By THALIF DEEN
Interview with Dr Jennifer Allen Simons, Founder and President of the Simons Foundation, dedicated to the elimination of nuclear weapons
– Albert Einstein, the internationally-renowned physicist who developed the theory of relativity, once famously remarked: “I know not with what weapons World War III will be fought, but World War IV will be fought with sticks and stones.”
According to most peace activists, the move to eliminate nuclear weapons is not gaining traction, with no hopeful signs of an ideal world without deadly weapons of mass destruction.
Over the last few decades, the five major nuclear powers – the United States, Britain, France, Russia and China – have been joined by four more: India, Pakistan, Israel, and North Korea.
And if Iran goes nuclear – even later than sooner – Egypt, Saudi Arabia and Turkey are likely to follow in its footsteps.
The most frightening worst-case scenario is the new Cold War between the United States and Russia, triggered primarily by the political crisis in Ukraine and Russian annexation of Crimea.
A proposal on the sidelines of a month-long review conference on the Nuclear Non-Proliferation Treaty (NPT), which concludes next week, is to begin negotiations on a proposed international convention to eliminate all nuclear weapons worldwide.
Asked if the proposal will be a reality, Dr. Jennifer Allen Simons, founder and president of the Simons Foundation, a relentless advocate of nuclear disarmament, bluntly told IPS: “I think it is a non-starter,” but added: “I would love to be proven wrong.”
She pointed out that nuclear weapons states (NWS) are offering the same old rhetoric while upgrading their arsenals and planning for a long future with nuclear weapons.
“The most that may happen is consensus on lowering the operational status of nuclear weapons,” said Dr Simons, who was an adviser to the Canadian government delegation to the 2000 NPT Review Conference and the 2002 NPT Prepcom.
The global zero commission report on de-alerting has been well received, said Dr Simons, who was at the United Nations last week for the NPT Review Conference, and whose foundation, established to eliminate nuclear weapons, is commemorating its 30th anniversary this year.
Excerpts from the interview follow.
Q: Judging by the current NPT negotiations, do you think the Review Conference will succeed in adopting an outcome document, by consensus, by May 22?
A: Though it is too early to tell, so far it seems likely they will get a consensus document, and if so, it will not contain the convention/ban, humanitarian impact issues. I heard that several delegations are prepared to push for disarmament convention/ban or framework of agreements through the open-ended working group if NPT consensus on this issue fails.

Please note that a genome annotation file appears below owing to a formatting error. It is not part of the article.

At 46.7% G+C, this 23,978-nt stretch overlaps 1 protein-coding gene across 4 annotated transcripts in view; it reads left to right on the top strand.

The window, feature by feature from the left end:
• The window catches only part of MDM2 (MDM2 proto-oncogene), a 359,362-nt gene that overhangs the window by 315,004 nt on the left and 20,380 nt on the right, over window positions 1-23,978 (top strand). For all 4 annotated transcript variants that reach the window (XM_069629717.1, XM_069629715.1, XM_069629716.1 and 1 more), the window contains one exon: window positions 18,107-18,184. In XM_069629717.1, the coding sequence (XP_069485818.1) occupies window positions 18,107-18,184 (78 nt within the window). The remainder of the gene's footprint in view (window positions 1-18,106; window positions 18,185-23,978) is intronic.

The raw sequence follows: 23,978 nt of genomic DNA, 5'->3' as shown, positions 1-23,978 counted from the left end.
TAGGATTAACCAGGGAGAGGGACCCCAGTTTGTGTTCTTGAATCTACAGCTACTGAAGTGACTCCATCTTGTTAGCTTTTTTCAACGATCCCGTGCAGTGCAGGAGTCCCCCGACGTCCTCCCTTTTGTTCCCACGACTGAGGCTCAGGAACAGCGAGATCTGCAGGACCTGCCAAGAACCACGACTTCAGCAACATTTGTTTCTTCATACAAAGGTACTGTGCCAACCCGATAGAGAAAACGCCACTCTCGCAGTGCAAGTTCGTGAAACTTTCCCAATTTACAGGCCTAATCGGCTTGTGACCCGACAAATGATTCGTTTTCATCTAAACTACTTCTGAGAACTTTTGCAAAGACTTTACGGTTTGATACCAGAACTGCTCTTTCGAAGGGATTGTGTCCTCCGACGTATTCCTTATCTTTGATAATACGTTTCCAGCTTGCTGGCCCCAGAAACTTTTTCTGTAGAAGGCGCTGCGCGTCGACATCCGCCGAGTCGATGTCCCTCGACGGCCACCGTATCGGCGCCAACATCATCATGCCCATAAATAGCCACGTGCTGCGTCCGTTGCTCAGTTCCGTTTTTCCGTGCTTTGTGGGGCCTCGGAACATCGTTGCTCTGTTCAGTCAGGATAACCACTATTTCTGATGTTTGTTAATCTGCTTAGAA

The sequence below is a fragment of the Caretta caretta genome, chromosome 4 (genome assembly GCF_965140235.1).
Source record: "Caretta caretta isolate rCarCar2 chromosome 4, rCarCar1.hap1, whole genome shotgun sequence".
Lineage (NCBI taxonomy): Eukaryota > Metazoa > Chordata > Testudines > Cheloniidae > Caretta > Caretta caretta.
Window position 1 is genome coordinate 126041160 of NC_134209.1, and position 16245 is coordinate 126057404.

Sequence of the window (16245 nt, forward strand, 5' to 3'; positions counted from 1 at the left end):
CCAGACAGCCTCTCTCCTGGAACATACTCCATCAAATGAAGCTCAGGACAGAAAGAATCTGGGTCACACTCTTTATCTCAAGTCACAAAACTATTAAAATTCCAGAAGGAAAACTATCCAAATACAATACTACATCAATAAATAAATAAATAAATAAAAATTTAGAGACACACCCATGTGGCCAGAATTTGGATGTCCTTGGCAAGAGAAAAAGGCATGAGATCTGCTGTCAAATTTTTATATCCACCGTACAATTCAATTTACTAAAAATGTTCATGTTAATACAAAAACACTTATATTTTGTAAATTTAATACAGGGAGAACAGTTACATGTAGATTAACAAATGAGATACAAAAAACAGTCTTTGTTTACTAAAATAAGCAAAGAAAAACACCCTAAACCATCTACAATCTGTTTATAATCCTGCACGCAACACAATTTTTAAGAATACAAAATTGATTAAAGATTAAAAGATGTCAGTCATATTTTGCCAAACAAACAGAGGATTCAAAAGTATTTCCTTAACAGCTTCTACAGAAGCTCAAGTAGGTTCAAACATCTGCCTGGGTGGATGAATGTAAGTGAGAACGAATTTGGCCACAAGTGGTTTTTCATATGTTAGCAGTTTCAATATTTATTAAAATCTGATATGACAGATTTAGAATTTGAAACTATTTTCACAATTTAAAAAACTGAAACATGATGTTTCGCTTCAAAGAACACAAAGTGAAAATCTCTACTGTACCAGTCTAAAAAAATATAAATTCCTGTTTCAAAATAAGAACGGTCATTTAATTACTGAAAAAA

Q: Will the new Cold War between the U.S. and Russia have an impact on the outcome of the Review Conference?
A: It may not have an impact because the NWS are not going to eliminate their arsenals. The new Strategic Arms Reduction Treaty (START) is on track with reductions, but I do not believe we will see another bilateral commitment for further reductions.
Q: What, in your view, are the major obstacles for total nuclear disarmament?
A: The major obstacle may be fear! Lack of trust between Russia and the West, lack of trust that the over 30 nuclear-capable states may move forward to nuclear weapon capability. My greatest fear is that the catalyst to elimination will be the detonation of a nuclear weapon, by accident, miscalculation, design or a successful cyberattack will trigger the highly automated system or a spoofed attack.
While the U.S. feels its system is impenetrable, however a recent report from the U.S. Defence Science Board warned that the vulnerability of the U.S. command and control system had never been fully assessed. It is not known whether Russia’s and China‘s systems are vulnerable. It also cannot be assumed that India’s and Pakistan’s systems are invulnerable.
Russian President Vladimir Putin’s flaunting of Russia’s nuclear option is worrying and an obstacle to changing the political salience of nuclear weapons and also provides the other NWS states with a rationale for retaining and upgrading their weapons.
Q: Will we ever see nuclear disarmament in our lifetime or perhaps within the next 50 years?
A: It could happen within my lifetime — and probably only if there was a detonation. This would be such a tragic event and a crime against humanity that it would prompt a ban.
The irony of all this is that everyone is afraid to use them, the military don’t like them not only because of committing war crimes, crimes against humanity, but worse, they cost so much to maintain and the military would rather have the money for other weapons.
Frankly, I will never understand why people want to kill. (IPS | 11 May 2015)